Officer On Patrol April 2006
You're Fired-Ulster County
ECO Harcher investigated a report of illegal dumping in the parking lot of a church in Marlborough. She estimated that several cubic yards of household garbage had been dumped on the edge of the parking lot. Evidence found in the trash determined that the garbage had been picked up for carting by County Waste company. The ECO contacted the owner of County Waste and determined the garbage pick up had been made by a recently hired County Waste driver. The driver was summoned for questioning and admitted to dumping the garbage. Asked why he dumped the garbage at the church parking lot, the driver said he "needed to leave work early for an appointment." He was charged with illegally disposing more than 10 cubic yards of waste at an unpermitted facility, a misdemeanor, and released to return to the disposal site to assist his boss and fellow employees in cleaning up. After helping clean up the garbage, the driver was fired.
Clearing the Air-Nassau County
ECO Burnell was patrolling in West Islip when he noticed the odor of natural gas. As the odor grew stronger, he heard a loud hissing noise coming from a small construction site on the side of a road. A work crew had been digging and had apparently broken a natural gas line. Burnell ordered the crew to evacuate and with the help of some truckers blocked traffic from the area. ECO Burnell contacted the KeySpan Gas Company and the gas line was shut down within minutes, averting a potentially disastrous situation.
DWI on ATV-Steuben County
ECO Hulett observed an all-terrain vehicle (ATV) being driven down the middle of a rural road. Upon seeing the uniformed officer, the operator accelerated the machine in an attempt to avoid being stopped. Officer Hulett was able to catch and safely stop the ATV, and after sobriety tests it was evident the operator was intoxicated. The drunken ATV operator was arrested and placed in the custody of the Steuben County Sheriff's office for processing on a felony DWI charge. ECO Hulett also issued several tickets for violations of the Vehicle and Traffic Law relating to the operation of ATVs. The operator said he was using the ATV because his driver's license had been revoked for previous DWI convictions.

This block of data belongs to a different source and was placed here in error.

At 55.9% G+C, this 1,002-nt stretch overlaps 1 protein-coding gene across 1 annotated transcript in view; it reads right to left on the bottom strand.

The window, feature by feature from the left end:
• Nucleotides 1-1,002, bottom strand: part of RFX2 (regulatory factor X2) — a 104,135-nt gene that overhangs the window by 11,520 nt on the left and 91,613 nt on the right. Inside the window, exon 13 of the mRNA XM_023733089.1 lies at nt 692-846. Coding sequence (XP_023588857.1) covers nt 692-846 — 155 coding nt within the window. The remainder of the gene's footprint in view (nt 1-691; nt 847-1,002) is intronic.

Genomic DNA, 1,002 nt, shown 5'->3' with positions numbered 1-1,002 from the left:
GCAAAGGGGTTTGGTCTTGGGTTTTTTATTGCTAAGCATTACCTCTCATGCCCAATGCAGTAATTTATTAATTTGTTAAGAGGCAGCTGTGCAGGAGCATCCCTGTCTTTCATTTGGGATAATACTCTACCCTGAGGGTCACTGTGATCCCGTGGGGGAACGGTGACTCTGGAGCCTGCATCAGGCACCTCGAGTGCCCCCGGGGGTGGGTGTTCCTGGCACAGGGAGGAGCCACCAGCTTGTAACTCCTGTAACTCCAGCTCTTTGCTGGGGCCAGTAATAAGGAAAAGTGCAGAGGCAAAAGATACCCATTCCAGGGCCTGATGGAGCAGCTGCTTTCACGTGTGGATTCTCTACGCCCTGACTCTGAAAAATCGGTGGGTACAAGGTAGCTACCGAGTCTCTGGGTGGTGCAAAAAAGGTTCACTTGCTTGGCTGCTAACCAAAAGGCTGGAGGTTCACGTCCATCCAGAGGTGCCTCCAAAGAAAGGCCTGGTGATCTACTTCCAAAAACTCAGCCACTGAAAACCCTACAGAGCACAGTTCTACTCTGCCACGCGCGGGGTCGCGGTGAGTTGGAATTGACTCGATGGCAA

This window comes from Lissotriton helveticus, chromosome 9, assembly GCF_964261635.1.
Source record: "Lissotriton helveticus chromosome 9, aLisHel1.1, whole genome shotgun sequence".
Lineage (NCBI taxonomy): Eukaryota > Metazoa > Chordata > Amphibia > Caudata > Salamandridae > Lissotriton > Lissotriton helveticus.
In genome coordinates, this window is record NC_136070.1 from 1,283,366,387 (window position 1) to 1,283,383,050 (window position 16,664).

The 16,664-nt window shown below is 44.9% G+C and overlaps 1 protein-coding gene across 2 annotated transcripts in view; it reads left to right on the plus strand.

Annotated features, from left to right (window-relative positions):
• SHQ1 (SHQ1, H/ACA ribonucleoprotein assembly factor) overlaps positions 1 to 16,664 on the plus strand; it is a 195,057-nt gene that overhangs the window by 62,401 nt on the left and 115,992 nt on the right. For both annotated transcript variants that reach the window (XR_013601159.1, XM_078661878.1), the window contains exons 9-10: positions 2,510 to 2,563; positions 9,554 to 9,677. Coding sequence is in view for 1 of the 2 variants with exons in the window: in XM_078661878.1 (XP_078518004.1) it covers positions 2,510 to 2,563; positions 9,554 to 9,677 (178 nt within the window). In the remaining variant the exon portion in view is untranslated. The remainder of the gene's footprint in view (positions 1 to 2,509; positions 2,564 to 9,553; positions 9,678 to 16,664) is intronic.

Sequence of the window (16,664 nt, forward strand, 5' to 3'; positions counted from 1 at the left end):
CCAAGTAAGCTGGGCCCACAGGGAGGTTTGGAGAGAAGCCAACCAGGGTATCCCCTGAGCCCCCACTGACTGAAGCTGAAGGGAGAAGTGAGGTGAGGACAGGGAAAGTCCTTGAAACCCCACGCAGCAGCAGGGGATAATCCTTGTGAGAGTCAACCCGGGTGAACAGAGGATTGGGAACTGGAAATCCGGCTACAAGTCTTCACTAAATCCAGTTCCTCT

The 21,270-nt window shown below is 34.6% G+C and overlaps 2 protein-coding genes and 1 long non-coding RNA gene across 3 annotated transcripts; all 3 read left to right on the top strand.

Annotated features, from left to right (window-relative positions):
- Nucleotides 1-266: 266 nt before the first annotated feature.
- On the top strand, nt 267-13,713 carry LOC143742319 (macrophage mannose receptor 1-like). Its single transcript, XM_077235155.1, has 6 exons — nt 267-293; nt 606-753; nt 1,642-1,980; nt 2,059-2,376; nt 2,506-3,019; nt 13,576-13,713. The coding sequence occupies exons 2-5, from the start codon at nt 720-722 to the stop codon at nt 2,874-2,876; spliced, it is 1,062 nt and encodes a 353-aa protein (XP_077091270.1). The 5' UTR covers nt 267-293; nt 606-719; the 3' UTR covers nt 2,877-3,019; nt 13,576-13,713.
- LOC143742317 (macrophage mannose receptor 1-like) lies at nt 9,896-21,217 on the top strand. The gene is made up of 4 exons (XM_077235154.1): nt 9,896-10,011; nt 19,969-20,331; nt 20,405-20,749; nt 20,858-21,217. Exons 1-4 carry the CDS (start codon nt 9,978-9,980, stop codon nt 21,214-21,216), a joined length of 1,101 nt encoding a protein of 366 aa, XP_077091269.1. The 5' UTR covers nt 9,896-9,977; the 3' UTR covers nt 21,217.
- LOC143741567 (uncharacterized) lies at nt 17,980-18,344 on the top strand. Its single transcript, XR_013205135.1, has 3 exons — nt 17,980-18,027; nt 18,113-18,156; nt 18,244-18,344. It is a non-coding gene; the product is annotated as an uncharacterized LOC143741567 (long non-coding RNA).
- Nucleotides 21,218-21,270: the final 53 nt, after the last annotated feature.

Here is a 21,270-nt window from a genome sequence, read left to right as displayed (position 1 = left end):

Ask the ECO
Q: Where can I legally operate my all-terrain vehicle (ATV)?
A: ATV's are primarily limited to private land where you have permission to ride. At this time very few trails on public lands are designated for ATV use. The Vehicle and Traffic Law specifically prohibits the operation of ATVs on roads or on public lands or trails, unless they are designated and posted for ATV use. The law also prohibits the operation of ATVs on other=s private lands unless you have the owner's permission. You should research areas where you would like to ride and secure the necessary permission for private lands. If the area where you would like to ride is state, county or other public land, you should consult with the agency that administers the property to see if ATV use is permitted.
-Lt. Ken Didion
Real stories from officers in the field
Compiled by Bob Lucas
Director of Law Enforcement
- This article was taken from the Conservationist, April 2006 Issue